Perhaps there is no greater presence of social land mines than the dinner party or the fund raising event in which people need to be seated at tables numbered from 1-100. Oh the agony that goes into deciding who sits at the table numbered with single digits, who sits below freezing (below table 32) or where you put people like myself who usually end up at body temperature, around table 98, seated with the photographer’s spouse and an older Jesuit whose fond memories stop around 1987. Jesus reminds us in today’s gospel that at least on some occasions we need to mix it up with some people that normally would not even be invited into the room. It would be remiss of me to ridicule the fund raiser or the benefit auction. After all, Catholic education and various Catholic institutions need money and it would be likewise remiss of me not to remember the great kindnesses shown to our institutions by so many people who make tremendous financial sacrifices to promote education and health care. Today’s gospel reminds us that among our many kinds of works, we need to spend some time, just time, with the simple, the confused, the ignorant, and the poorly dressed.
The gospel admonition that we are not to let our left hand know what our right hand is doing provides a paraphrase of today’s gospel. Jesus reprimands those who seek honors, recalling that dignities received often are the first step in separating and tearing apart the fabric of the human community. So often we are placed in difficult situations when the well-being of an organization or development of a program is based on publicity. Instead of the left hand being ignorant of the right hand’s activity, in most cases the left hand holds a video camera to document every act the right hand is doing. And yet the gospel does ask that our light should be put on a stand for all to see. Of course, the solution to this apparent contradiction may rest in answering the question what exactly is being illumined. Or, to phrase the question in a grammatical context, who is the subject of the sentence? In the missionary reports of the Jesuits during the first centuries of the order’s existence, credit always went to God when a success was achieved and sinful human behavior provided the reason for failure. Although these literary devices may not pass muster today, they do point to an important tendency of the early Jesuits to give Glory to God, who in turn returns that glory to us in the love of his son’s Sacred Heart.
The recent revelations about the Society of Jesus holding and selling slaves may give an unbalanced view of the Jesuits and their work among different types of people. The story of the Jesuit’s relation in terms of race, and the very use of the term inaugurates all sorts of problems, is a complex but in many cases an inspiring story. Today we celebrate the Feast of St. Peter Claver (1580-1654), a Jesuit who spent decades of his life working and caring for the slaves who came to port in Cartagena, Columbia. Joined in spirit by his Jesuit brothers throughout the globe, these faithful Jesuits saw no distinction in color and heritage but instead saw each and every person as sanctified and redeemed by the blood of Christ. Perhaps the most beautiful understanding of differences in race was painted by the Jesuit Andrea Pozzo in the late 17th century for the Church of St. Ignatius, the “student chapel” for the great Roman College. In this vast view of the heavens portrayed by Pozzo, the four corners of the ceiling are populated by various peoples from Asia, Africa, the New World, and Africa. All these nations are portrayed in their native dress (or lack thereof) and all move in equal space and time towards Jesus carrying the cross. The message to the students at the College was clear: the salvific work of Christ is for all men and women and difference made no difference. The Jesuit story dealing with race is marked with light and shadow but today’s saint certainly shines as one of our greatest lights.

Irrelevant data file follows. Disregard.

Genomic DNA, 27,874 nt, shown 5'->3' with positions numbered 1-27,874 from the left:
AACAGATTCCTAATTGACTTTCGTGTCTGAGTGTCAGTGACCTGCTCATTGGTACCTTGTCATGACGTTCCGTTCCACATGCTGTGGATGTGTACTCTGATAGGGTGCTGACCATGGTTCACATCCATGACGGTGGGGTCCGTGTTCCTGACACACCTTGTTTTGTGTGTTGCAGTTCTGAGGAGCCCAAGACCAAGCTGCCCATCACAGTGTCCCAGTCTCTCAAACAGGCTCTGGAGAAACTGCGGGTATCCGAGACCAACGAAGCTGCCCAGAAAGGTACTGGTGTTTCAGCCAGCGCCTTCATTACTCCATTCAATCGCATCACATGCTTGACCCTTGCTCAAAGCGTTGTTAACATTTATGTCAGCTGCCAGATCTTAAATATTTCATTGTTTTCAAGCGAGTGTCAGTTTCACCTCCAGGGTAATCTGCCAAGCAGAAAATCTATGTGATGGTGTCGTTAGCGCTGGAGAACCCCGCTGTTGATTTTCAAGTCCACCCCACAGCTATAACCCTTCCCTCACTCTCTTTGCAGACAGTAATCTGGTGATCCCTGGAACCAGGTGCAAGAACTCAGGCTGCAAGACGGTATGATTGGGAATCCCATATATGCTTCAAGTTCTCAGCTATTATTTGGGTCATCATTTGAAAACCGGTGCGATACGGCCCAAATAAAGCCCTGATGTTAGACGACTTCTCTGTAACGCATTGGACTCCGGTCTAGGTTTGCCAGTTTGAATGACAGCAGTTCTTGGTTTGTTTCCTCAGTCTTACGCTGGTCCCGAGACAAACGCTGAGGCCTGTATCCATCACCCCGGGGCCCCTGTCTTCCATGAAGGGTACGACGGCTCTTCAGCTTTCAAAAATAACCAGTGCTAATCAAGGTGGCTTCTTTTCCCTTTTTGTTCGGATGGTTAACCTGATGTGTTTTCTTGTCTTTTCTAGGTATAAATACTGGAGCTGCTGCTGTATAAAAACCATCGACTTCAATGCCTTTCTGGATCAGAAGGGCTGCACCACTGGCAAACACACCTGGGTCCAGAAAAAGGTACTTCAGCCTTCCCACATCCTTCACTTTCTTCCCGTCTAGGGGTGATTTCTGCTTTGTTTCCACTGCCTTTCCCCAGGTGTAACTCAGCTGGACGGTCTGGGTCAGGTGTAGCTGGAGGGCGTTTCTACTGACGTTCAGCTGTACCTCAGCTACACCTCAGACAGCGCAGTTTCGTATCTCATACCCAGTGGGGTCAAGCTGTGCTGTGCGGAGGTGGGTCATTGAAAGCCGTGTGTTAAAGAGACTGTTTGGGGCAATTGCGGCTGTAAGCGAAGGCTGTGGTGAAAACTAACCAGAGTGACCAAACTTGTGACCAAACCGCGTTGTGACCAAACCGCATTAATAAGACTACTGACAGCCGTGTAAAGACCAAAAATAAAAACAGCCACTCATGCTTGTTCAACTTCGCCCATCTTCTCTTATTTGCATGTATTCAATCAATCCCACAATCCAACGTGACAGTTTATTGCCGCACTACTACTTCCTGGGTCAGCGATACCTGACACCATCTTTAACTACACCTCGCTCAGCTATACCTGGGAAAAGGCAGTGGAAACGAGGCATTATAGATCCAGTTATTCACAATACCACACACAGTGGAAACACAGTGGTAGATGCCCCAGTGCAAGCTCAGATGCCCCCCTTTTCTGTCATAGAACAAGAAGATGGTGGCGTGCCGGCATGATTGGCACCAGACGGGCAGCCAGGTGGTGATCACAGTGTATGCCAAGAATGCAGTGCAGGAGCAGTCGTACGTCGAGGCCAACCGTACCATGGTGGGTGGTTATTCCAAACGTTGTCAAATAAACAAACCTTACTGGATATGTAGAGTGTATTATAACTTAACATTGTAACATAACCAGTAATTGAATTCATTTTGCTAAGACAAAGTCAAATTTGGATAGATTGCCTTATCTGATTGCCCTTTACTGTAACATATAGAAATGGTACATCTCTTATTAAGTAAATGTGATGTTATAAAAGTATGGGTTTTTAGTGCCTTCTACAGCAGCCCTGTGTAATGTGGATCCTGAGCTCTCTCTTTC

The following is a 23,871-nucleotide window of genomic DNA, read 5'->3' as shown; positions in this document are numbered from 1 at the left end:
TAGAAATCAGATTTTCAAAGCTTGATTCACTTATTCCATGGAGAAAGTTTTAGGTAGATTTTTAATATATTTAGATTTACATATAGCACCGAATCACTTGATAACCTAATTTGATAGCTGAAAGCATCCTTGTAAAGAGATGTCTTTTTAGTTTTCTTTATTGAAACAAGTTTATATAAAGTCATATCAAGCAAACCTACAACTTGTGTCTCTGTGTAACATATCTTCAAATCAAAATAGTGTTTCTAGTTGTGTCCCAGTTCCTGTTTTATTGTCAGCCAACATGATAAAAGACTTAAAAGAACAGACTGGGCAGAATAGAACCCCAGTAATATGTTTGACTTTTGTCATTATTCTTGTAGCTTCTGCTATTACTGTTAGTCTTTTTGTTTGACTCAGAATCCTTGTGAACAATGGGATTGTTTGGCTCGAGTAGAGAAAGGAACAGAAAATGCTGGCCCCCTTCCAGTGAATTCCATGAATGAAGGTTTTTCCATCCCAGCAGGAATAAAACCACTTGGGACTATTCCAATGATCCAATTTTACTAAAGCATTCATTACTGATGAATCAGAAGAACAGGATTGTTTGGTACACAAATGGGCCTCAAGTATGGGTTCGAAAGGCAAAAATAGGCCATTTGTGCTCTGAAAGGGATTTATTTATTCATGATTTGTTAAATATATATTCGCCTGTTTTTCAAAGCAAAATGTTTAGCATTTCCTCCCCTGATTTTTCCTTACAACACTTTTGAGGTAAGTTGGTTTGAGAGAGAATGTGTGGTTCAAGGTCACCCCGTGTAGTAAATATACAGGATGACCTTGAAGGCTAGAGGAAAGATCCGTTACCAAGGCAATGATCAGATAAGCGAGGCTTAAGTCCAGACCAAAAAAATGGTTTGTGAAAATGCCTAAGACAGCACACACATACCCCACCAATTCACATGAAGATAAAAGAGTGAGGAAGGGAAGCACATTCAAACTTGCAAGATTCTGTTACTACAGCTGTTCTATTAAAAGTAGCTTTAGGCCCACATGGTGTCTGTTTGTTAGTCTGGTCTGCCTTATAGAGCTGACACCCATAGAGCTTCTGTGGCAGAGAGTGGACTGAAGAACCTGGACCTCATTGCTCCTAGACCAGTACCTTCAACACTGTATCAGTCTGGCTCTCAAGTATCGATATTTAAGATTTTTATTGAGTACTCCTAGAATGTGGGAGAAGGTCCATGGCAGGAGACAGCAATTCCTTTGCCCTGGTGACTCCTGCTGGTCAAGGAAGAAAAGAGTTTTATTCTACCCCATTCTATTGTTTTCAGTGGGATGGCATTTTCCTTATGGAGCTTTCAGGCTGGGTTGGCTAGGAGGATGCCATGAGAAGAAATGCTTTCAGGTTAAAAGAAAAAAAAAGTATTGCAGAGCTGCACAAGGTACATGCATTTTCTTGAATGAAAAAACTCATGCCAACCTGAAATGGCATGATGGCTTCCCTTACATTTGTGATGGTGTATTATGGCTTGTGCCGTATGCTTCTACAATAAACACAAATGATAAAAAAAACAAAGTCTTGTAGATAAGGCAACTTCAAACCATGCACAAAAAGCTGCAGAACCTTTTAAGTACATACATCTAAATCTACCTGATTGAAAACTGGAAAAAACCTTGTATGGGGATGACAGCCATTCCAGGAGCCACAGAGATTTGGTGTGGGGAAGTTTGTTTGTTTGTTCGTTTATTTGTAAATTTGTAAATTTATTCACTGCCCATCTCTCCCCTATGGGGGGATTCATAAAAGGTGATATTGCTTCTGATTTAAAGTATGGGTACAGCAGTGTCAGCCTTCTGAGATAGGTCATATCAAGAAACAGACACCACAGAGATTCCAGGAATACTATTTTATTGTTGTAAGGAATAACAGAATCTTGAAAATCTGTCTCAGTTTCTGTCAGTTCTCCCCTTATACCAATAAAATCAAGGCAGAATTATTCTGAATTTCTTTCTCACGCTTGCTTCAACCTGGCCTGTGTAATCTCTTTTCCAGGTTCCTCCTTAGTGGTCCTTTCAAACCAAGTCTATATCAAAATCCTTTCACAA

Of course we really don’t know the exact day when Mary was born, but if we hold that Jesus was born of Mary and Mary was human then she had a birthday. Although much in Catholic tradition about Mary may appear as decorative ornament, these stories usually point to the firm foundation of the truths about Mary and her place in salvation history. From the writings in the gospel describing Mary, through the Council of Ephesus which identified her as the Mother of God. Including the documents of the Second Vatican Council and into recent encyclicals on Mary, such as St. John Paul II in Redemptoris Mater, we find church teaching reiterating this fundamental concept. This concept holds that Mary, through the redemptive work of Christ,responded freely to the work of that divine grace and because of her yes, cooperated in a unique way in God’s plan for salvation. So much can be said about Mary and John Paul ‘s encyclical certainly would merit a careful reading in order to help us understand the magnitude of her place in helping us move towards the Lord. Perhaps the best birthday present we can give is our simple and sometimes awkward attempts at imitating her yes to God.
There is something so exhilarating, so enthralling about today’s gospel describing how Peter, after the miraculous catch of all that fish, dropped everything and followed Jesus. At times, we may be so tempted to drop everything and start fresh, like in the movies when people ran off to the circus or get on horse to ride to Omaha. Unfortunately, because of our commitments to spouse, children, and work, dropping everything and heading to the proverbial west is out of the question. Perhaps today’s gospel can encourage us. Instead of dropping everything, identify just one thing we can drop that will help us move closer to the Lord. Ignatius of Loyola wisely recommends in the “First Week” of the Spiritual Exercises an examination of conscience in which we direct our attention to one fault and work for its eradication. Wise spiritual director that he was, he admonished those who undertook this exercise not to be fooled into thinking more is better. Progress towards spiritual growth comes more surely in small steps, not in vast intentions.